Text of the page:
But here they are, these fast man-boys on center stage of planet Earth. The gun fires. And they run. They run fast. Really, really fast. The last 100 meters they are digging for any nugget of strength and speed. At the finish line, the brash upstart is ahead by – in sprint terms – a mile, and the champ comes in second. Following them is a pack: who will grab the bronze? It is David Neville, the “other” American, who dives –literally- across the finish line, belly-flopping after the finish to grab the final spot on the podium.

Merritt is ecstatic. He boastfully proclaims that he is not surprised, that he did what he set out to do. His fierce rival, Wariner, it devastated. He buries his face in the American flag, there must be tears; the regret as thick as the air in Beijing. This is the price of unfettered arrogance and gamesmenship.

The medal ceremony is the moment of reckoning. Merritt is cool, smiling but clearly contained. I think that he's trying to maintain some kind of image. It pains me to think that here he is, at the pinnacle of his sport, and he can't just let go. The official hangs the medal on his neck, shakes his hand. Wariner is grim, you can sense how unhappy he is to be on the lower podium, the discomfort and humiliation of being unseated by his rival, to have to settle for second. And then there is the bronze medalist, the afterthought of this race. He is the one that captures my attention. To get to the lowest rung of Olympic royalty he has literally thrown himself across the line onto the ground of the field of play. He has given every inch of his being to be there. The annoucement of the national anthem is given over the PA. In this race, it is the anthem of all 3 medalists. Merritt – who has barely cracked a smile - puts his hand over his chest momentarily, then re-thinks the gesture and lowers it. I think “What's this? Are you truly that arrogant? Is it too humbling to think that you are not a product of one, but that of all you inhabit, including your country? Is it too much to ask that while this is an individual achievement, you do so as a representative of your your nation? Would your golden cool somehow be tarnished by showing a bit of sentimentality?” Call me a nationalistic zealot if you will, but who has not watched those medal ceremonies and smiled, cheered, wept because of what - and who - these athletes represent? They represent us, and we can only wonder how incomparable that moment must be like to live. Wariner is stone-faced; his diappointment is palpable and he looks to be doing all he can do avoid weeping on the stand and showing the world what is painfully obvious to the world: he was not the strongest, fastest man on this day. And oh, how he wishes he were.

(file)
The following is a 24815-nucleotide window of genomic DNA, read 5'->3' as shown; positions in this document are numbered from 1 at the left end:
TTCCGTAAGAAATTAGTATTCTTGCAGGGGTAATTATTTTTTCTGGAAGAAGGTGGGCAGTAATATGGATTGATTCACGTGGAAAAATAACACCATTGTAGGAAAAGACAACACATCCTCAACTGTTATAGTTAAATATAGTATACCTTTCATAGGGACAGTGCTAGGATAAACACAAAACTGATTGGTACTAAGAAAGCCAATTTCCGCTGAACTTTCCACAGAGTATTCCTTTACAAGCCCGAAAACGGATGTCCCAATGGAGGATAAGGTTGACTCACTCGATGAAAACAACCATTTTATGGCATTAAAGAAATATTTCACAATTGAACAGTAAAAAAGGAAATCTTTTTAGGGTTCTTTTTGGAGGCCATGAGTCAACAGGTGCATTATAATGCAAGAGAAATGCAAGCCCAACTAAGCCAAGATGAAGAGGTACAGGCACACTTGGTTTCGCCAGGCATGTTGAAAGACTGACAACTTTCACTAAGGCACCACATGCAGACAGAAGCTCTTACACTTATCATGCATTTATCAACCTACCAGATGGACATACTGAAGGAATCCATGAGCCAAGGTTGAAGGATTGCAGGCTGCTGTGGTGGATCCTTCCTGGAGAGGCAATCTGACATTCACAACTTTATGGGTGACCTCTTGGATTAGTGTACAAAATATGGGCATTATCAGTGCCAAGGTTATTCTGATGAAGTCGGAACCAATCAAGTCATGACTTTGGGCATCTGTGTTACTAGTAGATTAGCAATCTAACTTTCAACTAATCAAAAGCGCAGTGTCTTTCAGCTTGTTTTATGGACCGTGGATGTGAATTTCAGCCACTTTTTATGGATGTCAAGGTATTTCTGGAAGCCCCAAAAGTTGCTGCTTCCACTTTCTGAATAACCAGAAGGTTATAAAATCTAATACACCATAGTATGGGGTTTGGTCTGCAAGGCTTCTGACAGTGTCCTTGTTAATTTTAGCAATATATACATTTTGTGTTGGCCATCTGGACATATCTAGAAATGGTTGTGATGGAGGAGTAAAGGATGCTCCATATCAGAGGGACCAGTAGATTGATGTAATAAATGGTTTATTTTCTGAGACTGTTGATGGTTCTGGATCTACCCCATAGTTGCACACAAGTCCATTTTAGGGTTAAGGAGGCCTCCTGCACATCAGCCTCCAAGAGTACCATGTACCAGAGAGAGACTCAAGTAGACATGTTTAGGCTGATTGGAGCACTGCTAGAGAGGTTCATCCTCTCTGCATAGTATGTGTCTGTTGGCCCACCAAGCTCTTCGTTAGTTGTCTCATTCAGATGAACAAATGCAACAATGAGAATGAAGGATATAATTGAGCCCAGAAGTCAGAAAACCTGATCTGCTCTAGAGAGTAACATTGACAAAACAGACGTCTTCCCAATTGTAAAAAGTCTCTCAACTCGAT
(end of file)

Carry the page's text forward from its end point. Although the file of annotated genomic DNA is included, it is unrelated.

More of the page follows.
Then there is Neville. In a few weeks time, I bet 99% of us won’t be able to answer the question “Who won the bronze medal in the 400?”, or “Who is David Neville?” but I really, truly don’t think he cares. He stands tall on the podium, hand over his chest, belting the anthem, a smile a quarter mile wide. Despite his being the 2nd runner-up, he is the one that captures the spirit of the games, the one which represents the Olympic ideal. The gold medalist is too smug, the silver medalist too disappointed, but it is the bronze medalist - the third place afterthought - who stands so tall on this steamy summer evening. He understands with all clarity how precious and rare it is to be right there, right then. With his effort, determination, and uncontained joy in that singular moment, he’d morphed from a sprinter to an alchemist and discovered the secret of transforming bronze into gold.